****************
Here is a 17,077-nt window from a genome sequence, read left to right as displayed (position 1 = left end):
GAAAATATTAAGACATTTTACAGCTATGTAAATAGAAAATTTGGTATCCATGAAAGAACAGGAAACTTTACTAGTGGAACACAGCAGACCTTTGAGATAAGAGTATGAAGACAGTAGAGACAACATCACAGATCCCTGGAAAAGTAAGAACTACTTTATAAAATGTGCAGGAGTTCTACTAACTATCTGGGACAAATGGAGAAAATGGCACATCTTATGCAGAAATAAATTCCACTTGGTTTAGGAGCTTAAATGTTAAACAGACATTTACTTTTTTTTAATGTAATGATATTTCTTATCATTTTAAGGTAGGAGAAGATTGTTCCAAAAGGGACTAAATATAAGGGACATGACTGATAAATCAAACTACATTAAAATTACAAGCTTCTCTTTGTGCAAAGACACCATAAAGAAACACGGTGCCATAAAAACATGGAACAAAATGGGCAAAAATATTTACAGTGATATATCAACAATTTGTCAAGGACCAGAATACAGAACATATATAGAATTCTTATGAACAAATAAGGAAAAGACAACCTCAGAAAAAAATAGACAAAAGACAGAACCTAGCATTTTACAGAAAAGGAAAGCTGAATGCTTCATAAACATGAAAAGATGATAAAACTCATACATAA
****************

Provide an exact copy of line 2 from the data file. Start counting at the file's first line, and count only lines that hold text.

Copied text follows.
GAAAATATTAAGACATTTTACAGCTATGTAAATAGAAAATTTGGTATCCATGAAAGAACAGGAAACTTTACTAGTGGAACACAGCAGACCTTTGAGATAAGAGTATGAAGACAGTAGAGACAACATCACAGATCCCTGGAAAAGTAAGAACTACTTTATAAAATGTGCAGGAGTTCTACTAACTATCTGGGACAAATGGAGAAAATGGCACATCTTATGCAGAAATAAATTCCACTTGGTTTAGGAGCTTAAATGTTAAACAGACATTTACTTTTTTTTAATGTAATGATATTTCTTATCATTTTAAGGTAGGAGAAGATTGTTCCAAAAGGGACTAAATATAAGGGACATGACTGATAAATCAAACTACATTAAAATTACAAGCTTCTCTTTGTGCAAAGACACCATAAAGAAACACGGTGCCATAAAAACATGGAACAAAATGGGCAAAAATATTTACAGTGATATATCAACAATTTGTCAAGGACCAGAATACAGAACATATATAGAATTCTTATGAACAAATAAGGAAAAGACAACCTCAGAAAAAAATAGACAAAAGACAGAACCTAGCATTTTACAGAAAAGGAAAGCTGAATGCTTCATAAACATGAAAAGATGATAAAACTCATACATAA